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____/ Homer on Tuesday 26 Jan 2010 21:11 : \____
> Verily I say unto thee, that Mark Kent spake thusly:
>> Roy Schestowitz <newsgroups@xxxxxxxxxxxxxxx> espoused:
>>> BBC given go-ahead for Freeview HD copy-protection
>> One suspects that some aspects of the BBC's charter are being broken
> They've circumvented the charter's requirement for unencumbered
> transmissions, by only encrypting the program information stream (a.k.a.
> service information data), rather than the content. However, the effect
> will be the same for the majority of people who want to view BBC HD
> transmissions using e.g. homebrew equipment, since they'll be unable to
> access the HD channels without (presumably unpublished) foreknowledge of
> the technical details, and AFAIK they'll be locked out of the
> corresponding EPG data completely, making things like scheduled
> recordings rather difficult.
> Technically, this is not "copy protection" or even DRM at all, but it's
> the nearest the BBC can get to it without violating the charter.
> Ultimately it /will/ actually be possible for homebrew (read: Linux)
> users to watch BBC HD content without submitting to the "content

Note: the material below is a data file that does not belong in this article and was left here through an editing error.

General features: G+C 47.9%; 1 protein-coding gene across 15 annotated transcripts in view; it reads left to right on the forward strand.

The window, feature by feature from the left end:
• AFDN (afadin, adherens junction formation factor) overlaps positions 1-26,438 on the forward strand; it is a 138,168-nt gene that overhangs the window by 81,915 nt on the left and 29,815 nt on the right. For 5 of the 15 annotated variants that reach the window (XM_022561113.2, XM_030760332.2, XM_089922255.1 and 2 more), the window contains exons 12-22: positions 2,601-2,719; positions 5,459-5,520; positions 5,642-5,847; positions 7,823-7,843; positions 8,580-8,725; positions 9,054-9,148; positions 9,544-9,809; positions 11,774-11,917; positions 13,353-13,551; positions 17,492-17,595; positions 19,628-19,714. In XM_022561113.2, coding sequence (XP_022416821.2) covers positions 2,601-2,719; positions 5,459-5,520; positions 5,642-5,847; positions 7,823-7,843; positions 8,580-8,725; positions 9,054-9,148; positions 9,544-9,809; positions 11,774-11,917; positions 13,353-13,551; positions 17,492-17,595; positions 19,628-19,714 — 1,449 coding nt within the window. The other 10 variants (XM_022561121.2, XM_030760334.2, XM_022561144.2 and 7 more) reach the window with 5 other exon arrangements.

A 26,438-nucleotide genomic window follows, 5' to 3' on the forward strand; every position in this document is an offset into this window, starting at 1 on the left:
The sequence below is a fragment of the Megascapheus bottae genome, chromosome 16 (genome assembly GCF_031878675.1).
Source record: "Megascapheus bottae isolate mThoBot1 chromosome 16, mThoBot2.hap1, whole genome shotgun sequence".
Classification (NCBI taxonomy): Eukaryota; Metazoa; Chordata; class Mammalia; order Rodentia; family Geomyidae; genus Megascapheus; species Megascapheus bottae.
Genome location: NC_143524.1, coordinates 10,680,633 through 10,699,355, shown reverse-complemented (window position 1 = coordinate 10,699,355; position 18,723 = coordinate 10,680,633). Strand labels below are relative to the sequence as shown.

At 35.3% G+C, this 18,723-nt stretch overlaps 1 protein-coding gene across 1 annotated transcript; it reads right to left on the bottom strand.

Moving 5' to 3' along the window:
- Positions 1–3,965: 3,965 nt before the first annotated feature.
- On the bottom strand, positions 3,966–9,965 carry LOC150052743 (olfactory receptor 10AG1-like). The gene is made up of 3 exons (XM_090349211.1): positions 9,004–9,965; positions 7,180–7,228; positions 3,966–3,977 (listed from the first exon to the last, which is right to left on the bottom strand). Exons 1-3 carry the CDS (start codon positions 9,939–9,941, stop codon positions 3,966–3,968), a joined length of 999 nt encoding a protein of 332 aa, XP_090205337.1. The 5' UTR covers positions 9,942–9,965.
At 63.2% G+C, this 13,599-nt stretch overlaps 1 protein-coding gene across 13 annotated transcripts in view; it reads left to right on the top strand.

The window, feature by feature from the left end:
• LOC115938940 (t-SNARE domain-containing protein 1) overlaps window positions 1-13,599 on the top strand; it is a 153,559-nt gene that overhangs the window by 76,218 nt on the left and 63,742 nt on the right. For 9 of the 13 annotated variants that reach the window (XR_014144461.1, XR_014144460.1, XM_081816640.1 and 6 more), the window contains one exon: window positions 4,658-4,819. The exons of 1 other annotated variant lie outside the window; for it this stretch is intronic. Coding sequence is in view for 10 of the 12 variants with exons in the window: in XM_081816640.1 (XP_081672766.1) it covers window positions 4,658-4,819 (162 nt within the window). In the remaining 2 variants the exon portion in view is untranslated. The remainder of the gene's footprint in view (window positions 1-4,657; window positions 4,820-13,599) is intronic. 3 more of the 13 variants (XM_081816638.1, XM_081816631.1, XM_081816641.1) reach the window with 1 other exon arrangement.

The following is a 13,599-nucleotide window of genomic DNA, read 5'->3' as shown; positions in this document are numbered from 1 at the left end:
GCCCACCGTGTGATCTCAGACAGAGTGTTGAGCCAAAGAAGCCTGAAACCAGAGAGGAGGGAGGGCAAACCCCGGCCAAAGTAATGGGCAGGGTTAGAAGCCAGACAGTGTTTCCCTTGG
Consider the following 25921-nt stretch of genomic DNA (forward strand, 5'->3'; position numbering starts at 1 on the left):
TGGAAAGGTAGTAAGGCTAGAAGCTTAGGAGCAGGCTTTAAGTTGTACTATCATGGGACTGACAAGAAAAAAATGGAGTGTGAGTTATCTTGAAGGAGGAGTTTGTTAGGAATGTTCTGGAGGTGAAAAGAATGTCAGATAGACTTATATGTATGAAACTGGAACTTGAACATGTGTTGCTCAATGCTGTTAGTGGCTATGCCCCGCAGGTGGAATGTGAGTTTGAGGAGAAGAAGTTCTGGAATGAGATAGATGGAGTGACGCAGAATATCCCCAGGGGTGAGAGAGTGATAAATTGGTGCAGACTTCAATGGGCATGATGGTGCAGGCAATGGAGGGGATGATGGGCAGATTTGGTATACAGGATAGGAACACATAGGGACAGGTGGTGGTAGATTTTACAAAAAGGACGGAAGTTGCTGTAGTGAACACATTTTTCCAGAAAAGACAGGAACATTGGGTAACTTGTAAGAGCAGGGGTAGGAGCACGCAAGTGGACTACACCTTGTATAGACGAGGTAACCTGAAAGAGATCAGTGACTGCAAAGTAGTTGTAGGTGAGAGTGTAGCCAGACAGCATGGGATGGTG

> providers'" demands that they only use "sanctioned" (i.e. restrictive)
> equipment, but they'll need to use "hacks" that will inevitably become
> available, much like they did when the MSBBC DRM'ed their iPlayer
> content (a "hack" that still works, BTW).
> This anti-"piracy" measure is a poor joke, that ultimately won't even
> achieve its dubious objective, but will simply make life temporarily and
> unnecessarily difficult for certain people ... people who are legally
> entitled (i.e. /licensed/) to view this content. It's a waste of /our/
> money, and a waste of /everybody's/ time, like every other misguided
> "DRM" endeavour undertaken at the unreasonable demand of greedy,
> paranoid, ignorant, naive, hysterically belligerent Intellectual
> In short: I am legally entitled to view BBC's HD content, and I *will*
> view it using any equipment I damned-well want, whether the BBC and
> their demented "content providers" want me to or not.
IIRC (I wish I knew where I read it), the "Linux" thing is still work in progress/
negotiation. But anyway, shouldn't the BBC /encourage/ sharing or the content
among taxpayers so as to reduce bandwidth costs to the BBC? The EU
Commission actually /embraced/ torrent and invested 20ml Euros in it for
You don't spread programmes by limiting their distribution (which is inevitable
anyway because ripping is always simple, even with a microphone and/or tripod).
~~ Best of wishes
CS: "You mean I have a load average of 18.5?" -- Charlie Stross
http://Schestowitz.com | Mandriva Linux | PGP-Key: 0x74572E8E
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